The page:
Author Topic: Williams and Tusayan Districts to Consider Camping Corridors  (Read 859 times)

Offline Peter Vahry

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WILLIAMS, Ariz. – The Kaibab National Forest is proposing to designate camping corridors on the Williams and Tusayan ranger districts in order to better meet the public’s need for motorized dispersed camping opportunities.

The proposal is part of the South Zone Travel Management Revision Project, which is available for public review and comment on the Kaibab National Forest website at  The public scoping period runs from May 1 to May 31 and is intended to help define the scope of the issues to be addressed in depth as part of the forest’s analysis.

Specifically, the Kaibab National Forest is proposing to designate camping corridors along about 223 miles of roads across the two districts, 159 on the Williams Ranger District and 64 on the Tusayan Ranger District.  The proposal is for the corridors to extend 200 feet from either side of the centerline of the roads.  Motor vehicle use for the purpose of dispersed camping would be allowed within designated corridors.  Where camping corridors are not designated, visitors would continue to be allowed to drive and park up to 30 feet off open roads.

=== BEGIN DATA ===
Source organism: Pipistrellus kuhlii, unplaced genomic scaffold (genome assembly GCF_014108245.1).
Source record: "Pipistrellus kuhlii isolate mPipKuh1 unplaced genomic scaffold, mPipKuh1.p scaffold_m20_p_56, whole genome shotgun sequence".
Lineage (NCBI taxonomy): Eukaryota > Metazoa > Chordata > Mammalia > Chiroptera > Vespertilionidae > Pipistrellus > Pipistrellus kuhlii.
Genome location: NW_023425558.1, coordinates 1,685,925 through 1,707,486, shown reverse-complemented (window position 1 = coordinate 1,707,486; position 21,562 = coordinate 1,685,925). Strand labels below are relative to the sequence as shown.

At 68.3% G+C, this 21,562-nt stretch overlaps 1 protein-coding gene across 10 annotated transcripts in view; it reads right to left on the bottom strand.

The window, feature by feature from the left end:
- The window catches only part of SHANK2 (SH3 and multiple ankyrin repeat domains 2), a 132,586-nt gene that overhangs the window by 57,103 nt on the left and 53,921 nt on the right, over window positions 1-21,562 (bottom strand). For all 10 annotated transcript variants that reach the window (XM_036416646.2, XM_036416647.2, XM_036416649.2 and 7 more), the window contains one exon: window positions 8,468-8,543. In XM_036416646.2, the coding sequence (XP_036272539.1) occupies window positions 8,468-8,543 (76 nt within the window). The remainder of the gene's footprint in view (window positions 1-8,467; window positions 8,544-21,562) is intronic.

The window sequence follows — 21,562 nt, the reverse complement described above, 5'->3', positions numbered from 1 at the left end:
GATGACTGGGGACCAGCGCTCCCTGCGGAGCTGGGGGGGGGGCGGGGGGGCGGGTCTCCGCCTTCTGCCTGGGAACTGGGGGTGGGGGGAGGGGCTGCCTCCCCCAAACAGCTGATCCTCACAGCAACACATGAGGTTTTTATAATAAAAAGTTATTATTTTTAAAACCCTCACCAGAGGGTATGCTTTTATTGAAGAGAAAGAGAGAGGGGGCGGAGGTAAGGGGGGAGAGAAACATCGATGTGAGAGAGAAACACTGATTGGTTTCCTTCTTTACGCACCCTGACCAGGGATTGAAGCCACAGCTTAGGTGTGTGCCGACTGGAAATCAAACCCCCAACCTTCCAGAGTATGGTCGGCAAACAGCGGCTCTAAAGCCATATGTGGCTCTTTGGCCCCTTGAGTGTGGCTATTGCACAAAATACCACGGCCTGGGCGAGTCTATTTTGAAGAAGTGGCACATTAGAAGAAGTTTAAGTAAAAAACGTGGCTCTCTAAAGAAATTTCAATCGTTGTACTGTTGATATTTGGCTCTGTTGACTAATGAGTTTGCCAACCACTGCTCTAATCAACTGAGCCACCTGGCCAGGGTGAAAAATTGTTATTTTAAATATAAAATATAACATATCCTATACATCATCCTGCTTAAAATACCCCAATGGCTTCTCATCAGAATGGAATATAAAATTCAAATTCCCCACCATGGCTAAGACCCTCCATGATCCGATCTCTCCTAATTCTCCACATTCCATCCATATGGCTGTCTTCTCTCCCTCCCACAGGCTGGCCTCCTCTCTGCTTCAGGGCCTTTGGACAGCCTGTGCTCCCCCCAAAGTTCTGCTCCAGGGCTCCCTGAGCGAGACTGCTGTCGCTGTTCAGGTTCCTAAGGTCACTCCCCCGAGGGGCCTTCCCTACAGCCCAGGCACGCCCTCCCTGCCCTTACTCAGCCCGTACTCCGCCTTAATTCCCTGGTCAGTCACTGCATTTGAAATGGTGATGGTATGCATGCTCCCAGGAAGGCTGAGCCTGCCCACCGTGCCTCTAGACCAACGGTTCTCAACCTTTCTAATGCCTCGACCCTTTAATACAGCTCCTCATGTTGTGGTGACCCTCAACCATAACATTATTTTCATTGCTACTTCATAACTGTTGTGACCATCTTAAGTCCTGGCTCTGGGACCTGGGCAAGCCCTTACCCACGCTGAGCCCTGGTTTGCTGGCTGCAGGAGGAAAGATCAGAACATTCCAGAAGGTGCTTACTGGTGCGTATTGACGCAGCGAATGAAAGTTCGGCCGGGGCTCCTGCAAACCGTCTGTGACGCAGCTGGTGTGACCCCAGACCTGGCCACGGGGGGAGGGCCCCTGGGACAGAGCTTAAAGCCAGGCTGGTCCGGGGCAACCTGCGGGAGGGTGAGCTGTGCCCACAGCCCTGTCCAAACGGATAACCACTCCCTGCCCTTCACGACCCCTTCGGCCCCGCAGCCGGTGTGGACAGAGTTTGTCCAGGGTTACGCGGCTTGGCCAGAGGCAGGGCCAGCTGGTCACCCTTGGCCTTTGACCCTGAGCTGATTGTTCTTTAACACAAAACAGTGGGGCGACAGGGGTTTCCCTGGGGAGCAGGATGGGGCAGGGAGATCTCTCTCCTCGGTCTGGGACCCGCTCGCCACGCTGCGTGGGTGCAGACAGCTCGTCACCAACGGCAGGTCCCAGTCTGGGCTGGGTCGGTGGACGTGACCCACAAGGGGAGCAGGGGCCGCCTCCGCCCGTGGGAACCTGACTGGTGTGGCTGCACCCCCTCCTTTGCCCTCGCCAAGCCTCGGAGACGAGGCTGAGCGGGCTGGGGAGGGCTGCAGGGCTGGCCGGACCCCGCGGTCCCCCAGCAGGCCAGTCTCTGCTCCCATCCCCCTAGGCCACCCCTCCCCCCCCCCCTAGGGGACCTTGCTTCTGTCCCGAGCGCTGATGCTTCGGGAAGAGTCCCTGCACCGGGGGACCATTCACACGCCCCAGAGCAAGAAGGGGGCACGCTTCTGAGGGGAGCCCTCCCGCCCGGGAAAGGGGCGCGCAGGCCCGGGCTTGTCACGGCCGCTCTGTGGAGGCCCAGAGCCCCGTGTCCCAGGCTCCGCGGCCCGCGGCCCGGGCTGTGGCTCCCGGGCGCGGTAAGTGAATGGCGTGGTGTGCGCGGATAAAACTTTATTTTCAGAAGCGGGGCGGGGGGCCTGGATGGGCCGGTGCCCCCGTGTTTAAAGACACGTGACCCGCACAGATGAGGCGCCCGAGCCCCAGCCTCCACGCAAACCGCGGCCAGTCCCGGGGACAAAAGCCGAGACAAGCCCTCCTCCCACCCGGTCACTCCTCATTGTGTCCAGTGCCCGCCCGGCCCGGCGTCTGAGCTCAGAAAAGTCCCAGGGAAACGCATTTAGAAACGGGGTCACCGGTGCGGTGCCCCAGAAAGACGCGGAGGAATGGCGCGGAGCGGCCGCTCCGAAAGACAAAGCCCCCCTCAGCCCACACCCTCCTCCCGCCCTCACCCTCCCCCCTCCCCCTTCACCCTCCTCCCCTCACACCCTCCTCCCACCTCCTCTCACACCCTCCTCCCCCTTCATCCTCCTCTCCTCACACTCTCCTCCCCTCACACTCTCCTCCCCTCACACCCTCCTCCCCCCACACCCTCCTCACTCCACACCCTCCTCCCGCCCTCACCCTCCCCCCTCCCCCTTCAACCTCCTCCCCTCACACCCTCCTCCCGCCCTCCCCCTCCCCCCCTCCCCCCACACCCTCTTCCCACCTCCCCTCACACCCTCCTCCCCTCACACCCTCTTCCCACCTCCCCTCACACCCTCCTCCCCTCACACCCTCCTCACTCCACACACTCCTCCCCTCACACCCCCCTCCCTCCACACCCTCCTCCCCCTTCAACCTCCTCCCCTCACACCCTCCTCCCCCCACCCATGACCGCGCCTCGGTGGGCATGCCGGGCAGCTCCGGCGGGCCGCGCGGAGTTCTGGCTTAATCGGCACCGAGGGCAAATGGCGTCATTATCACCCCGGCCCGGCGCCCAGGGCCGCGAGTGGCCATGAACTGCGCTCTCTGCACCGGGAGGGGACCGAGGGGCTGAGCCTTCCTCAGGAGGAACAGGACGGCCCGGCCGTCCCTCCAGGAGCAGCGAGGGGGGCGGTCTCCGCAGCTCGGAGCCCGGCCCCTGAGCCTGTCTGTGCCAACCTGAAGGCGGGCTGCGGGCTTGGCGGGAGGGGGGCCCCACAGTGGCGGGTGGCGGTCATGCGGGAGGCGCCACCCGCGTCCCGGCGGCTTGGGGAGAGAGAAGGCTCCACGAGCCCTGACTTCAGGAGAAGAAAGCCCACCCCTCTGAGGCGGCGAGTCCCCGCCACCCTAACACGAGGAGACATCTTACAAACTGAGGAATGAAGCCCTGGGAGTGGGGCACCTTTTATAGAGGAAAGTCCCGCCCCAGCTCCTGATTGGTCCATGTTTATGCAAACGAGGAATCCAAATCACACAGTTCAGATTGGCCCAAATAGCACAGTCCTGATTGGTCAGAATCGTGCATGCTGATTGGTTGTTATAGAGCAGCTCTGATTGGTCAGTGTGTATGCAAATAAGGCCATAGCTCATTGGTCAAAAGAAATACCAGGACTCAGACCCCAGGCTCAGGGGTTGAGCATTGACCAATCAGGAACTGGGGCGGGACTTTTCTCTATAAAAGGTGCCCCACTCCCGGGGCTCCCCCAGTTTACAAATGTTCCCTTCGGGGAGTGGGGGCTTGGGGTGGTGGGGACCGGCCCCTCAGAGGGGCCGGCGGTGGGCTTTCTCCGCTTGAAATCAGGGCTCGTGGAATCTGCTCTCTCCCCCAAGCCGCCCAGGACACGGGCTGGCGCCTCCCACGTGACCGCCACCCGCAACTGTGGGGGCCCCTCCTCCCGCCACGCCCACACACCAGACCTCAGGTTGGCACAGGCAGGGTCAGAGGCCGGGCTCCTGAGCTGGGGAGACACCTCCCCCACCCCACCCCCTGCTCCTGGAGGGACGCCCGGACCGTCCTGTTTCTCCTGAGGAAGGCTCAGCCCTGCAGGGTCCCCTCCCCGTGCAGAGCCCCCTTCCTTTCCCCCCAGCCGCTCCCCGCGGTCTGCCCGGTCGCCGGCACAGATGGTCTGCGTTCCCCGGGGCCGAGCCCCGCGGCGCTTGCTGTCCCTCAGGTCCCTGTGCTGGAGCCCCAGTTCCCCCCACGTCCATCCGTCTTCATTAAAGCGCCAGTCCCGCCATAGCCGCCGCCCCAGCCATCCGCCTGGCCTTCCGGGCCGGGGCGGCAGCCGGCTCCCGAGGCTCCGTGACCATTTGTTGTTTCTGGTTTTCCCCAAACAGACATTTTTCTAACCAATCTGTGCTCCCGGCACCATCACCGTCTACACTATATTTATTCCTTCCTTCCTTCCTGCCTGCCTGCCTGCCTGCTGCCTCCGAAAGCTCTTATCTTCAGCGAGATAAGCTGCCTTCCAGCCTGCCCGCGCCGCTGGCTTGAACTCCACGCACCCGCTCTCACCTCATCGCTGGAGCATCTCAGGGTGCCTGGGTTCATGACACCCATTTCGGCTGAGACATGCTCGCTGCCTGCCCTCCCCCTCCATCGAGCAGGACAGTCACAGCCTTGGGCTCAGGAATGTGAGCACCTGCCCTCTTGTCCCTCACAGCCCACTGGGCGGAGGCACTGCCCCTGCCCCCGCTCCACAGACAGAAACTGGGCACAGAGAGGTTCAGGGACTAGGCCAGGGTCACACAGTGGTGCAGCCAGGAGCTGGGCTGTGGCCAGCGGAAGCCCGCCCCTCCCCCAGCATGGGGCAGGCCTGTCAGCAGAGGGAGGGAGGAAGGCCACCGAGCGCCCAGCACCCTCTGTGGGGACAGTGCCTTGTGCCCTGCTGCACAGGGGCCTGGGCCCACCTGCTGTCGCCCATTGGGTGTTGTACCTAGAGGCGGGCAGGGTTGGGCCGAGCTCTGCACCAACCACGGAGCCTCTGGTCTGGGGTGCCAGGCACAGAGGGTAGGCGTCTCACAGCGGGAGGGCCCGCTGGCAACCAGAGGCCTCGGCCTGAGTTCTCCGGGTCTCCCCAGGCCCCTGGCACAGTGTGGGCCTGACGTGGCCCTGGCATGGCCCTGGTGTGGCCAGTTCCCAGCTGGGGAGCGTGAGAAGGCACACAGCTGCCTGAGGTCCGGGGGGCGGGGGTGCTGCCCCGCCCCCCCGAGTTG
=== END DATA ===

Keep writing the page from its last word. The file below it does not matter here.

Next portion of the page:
“We have listened to the concerns of the public regarding the lack of opportunities for motorized dispersed camping on the Williams and Tusayan districts,” said Kaibab National Forest Supervisor Mike Williams.  “We made a commitment to our communities to be responsive and refine our transportation system over time.  We believe this proposal will help us to better meet the recreational needs of forest visitors.”

Besides the designation of camping corridors, the Kaibab is also proposing to make some changes to the existing road system by adding 32 miles and removing 10 miles of roads on the two districts.  This includes the proposed addition of 15 short spur routes on the Tusayan Ranger District that access historically-popular motorized dispersed camping sites. 

The proposed changes stem from more than three years of monitoring following implementation of the Travel Management Rule on the districts.  This was a federal rule that required all national forests and grasslands to designate a system of roads, trails and areas for motorized use, and to prohibit all motor vehicle use off the designated system.  For additional information on the current Kaibab National Forest transportation system, visit

To view the full South Zone Travel Management Revision Project proposal, visit

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